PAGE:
Chicago Tribune: Aldermen OK stricter affordable housing law

By Mary Ellen Podmolik

Chicago aldermen still want residential developers to boost the supply of affordable housing within the city but are temporarily scaling back the stiff fees that will be charged to companies who’d rather pay than play.

Downtown apartment and condominium developers, who warned the city that the current hot streak of development would grind to a halt if onerous fees were imposed, caught a break. While they will pay more than they have to satisfy the city’s Affordable Requirements Ordinance, the law will not take effect for 180 days and after that, the steep fees won’t kick in for one year.

The ordinance passed by the Chicago City Council on Wednesday splits the city into three zones and will treat residential developers in each differently. The rules, designed to make 10 to 20 percent of the units in market-rate developments more affordable, only will apply to developers who seek a zoning change, city financial assistance or city-owned land. They were the subject of intense negotiation even after the council meeting began Wednesday.

More changes may be coming. Last-minute negotiations between the city, housing advocates and developers led to the substitute ordinance that was passed, but Ald. Ray Suarez, 31st, said there may be more amendments to it in May or June.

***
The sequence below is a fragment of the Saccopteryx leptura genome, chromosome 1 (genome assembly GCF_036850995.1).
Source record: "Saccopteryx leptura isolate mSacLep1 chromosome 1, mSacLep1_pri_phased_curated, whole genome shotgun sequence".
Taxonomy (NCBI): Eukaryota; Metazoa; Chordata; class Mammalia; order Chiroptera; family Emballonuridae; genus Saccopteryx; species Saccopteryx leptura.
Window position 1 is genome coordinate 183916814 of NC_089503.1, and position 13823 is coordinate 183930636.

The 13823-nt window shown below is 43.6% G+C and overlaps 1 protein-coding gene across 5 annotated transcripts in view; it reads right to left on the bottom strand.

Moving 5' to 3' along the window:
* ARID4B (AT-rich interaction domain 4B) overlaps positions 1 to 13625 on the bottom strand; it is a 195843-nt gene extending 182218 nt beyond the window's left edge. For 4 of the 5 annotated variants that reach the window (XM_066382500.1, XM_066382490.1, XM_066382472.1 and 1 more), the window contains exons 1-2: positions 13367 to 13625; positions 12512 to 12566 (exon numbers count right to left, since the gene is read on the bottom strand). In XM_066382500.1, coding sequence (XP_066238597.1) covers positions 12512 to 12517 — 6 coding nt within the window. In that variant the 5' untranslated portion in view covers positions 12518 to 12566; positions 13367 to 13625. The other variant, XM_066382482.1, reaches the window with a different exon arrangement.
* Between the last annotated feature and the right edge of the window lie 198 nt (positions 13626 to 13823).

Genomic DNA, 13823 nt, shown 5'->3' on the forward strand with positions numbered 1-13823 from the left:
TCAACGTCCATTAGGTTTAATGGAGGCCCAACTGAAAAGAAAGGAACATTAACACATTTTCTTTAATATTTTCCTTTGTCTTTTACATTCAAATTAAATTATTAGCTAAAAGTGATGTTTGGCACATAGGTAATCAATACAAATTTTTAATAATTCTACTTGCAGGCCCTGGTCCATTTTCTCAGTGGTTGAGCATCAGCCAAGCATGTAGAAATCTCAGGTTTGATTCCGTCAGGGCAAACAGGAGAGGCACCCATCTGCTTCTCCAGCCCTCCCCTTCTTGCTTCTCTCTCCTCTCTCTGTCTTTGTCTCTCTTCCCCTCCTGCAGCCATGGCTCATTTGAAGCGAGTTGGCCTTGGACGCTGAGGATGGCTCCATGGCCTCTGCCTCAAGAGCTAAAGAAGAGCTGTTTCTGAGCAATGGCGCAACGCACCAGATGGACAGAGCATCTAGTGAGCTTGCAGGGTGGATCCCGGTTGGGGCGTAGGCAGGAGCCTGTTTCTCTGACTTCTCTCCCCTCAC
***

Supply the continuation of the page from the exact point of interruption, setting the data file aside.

For years, most for-profit developers have written checks of $100,000 for every affordable unit they were supposed to include in their buildings, rather than actually adding them to the city’s housing stock.

Downtown apartment developers will now have to meet that 10 percent affordability requirement by creating 25 percent of those required units either on-site or off-site, within two miles of the building but still in a downtown or higher-income area. A developer could satisfy the rest of its requirement by paying smaller fees of $115,000 to $140,000 in the first year of the ordinance and $150,000 to $175,000 thereafter.

Downtown condo developers may satisfy the law by building units on-site, off-site or they can pay into the fund a sum that will increase after the first year to between $150,000 and $225,000 per required unit.

Developers in higher-income neighborhoods outside of downtown have no such phase-in period. They must provide 25 percent of the required units either on-site or off-site, within 2 miles and in either a similar or higher-income area. The remaining portion of the requirement can be met through a fee of $100,000 to $125,000.

In low- and moderate-income areas, developers must provide at least one-quarter of the required affordable units on-site. They could choose to pay $50,000 for each additional unit required.

“It’s a great start,” Suarez said. “It took a lot of hard negotiating.”

No aldermen opposed the measure, but several expressed concerns that they hoped the law would not slow development and that companies would look to create affordable for-sale homes in the city as well. “We still need to find the catalyst for for-sale units,” said Ald. Jason Ervin, 28th.

The original ordinance, passed in 2003 and updated in 2007, resulted in the creation of 189 on-site affordable rentals in market-rate developments and $53 million in in-lieu fees. The fees were used, in the form of rent subsidies, to help underwrite 2,500 apartment units, according to the city.